In addition to the policy of no support for unconventional oil and gas being a material consideration for planning decisions, Scottish Ministers will discharge their devolved licensing powers having regard to the adopted policy position of no support for unconventional oil and gas in Scotland.
This BRIA sets out considerations regarding the potential impacts of the proposals for Scotland's unconventional oil and gas policy on businesses and other organisations.
The information in this BRIA is drawn from the existing evidence base and references the relevant documents where appropriate: specifically the suite of research on unconventional oil and gas commissioned by the Scottish Government and the responses to the public consultation, Talking "Fracking". It also includes views from both internal and external stakeholders received as part of the consultation on the partial BRIA in late 2018, and the consultation on the addendum to the statutory and other assessments in 2019.
In reviewing the research findings, the Scottish Government has identified particular concerns over the insufficiency of epidemiological evidence on health impacts highlighted by Health Protection Scotland.
The compatibility of an unconventional oil and gas industry with Scotland's world leading climate change targets is an area of further concern.
The study commissioned by the Scottish Government to examine climate change implications, which was undertaken by the Committee on Climate Change, concluded that unconventional oil and gas extraction in Scotland would make meeting our existing climate change targets more challenging.
As the Committee states in their report, in order to be compatible with Scottish climate change targets, emissions from production of unconventional oil and gas would require to be offset through reductions in emissions elsewhere in the Scottish economy.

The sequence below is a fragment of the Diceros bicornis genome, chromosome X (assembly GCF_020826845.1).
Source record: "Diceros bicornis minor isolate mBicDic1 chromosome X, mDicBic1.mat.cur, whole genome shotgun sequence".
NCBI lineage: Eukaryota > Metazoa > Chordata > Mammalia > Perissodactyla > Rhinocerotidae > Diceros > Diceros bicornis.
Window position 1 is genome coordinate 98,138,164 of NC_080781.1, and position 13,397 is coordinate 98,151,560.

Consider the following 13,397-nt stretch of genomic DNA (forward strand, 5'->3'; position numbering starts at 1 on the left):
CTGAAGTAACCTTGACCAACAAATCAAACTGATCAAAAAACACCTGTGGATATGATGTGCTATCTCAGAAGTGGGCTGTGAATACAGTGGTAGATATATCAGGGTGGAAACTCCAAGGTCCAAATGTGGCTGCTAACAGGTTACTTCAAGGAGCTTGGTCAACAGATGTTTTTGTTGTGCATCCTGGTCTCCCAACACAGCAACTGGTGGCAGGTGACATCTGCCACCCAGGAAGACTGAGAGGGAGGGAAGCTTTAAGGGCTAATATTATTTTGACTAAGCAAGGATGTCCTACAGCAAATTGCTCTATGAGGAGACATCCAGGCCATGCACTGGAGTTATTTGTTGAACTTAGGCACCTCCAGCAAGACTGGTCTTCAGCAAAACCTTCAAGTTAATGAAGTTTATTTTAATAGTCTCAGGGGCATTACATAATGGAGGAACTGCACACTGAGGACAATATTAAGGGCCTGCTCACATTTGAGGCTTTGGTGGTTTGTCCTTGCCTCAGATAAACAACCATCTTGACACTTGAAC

The Scottish Government is also aware that the potential activity associated with an unconventional oil and gas industry would be likely concentrated in and around former coalfields and oil shale fields in the Central Belt of Scotland, which are among the most densely populated parts of the country.
It is clear from our consultation, Talking "Fracking", that communities across Scotland, particularly in areas where developments could take place, have yet to be convinced there is a strong enough case of national economic importance, when balanced against the risk and disruption they anticipate on matters such as transport impacts, risks of pollution, and on their general health and wellbeing.
Although the Scottish Government is confident that an unconventional oil and gas industry would aim to work to the highest environmental, and health and safety standards, it is also our responsibility as a government to make a decision we believe is the best for the people of this country.
The Scottish Government considers the development of an onshore unconventional oil and gas industry in Scotland would make achieving our energy and climate change commitments more challenging. Whilst acknowledging the important role of gas in the transition to a low carbon energy future, Scotland is a net exporter of natural gas and the addition of an onshore unconventional oil and gas industry would not promote our ability to meet our greenhouse gas emissions targets or objectives in relation to protecting and enhancing the environment.
Rationale for Government intervention
Powers over onshore oil and gas licensing were devolved to Scottish Ministers in February 2018. These include the granting and regulation of licences to search and bore for and get petroleum (including unconventional oil and gas) within the Scottish onshore area.
The powers were recommended for devolution by the Smith Commission in November 2014, and devolved as part of the Scotland Act 2016. As a result, Ministers acknowledged the need to arrive at a policy position regarding onshore unconventional oil and gas in Scotland.
In previous years, the UK Government issued Petroleum Exploration and Development Licences (PEDLs) in Scotland. There are currently three PEDLs held in Scotland, two of which are held by companies with the intention of targeting unconventional oil and gas.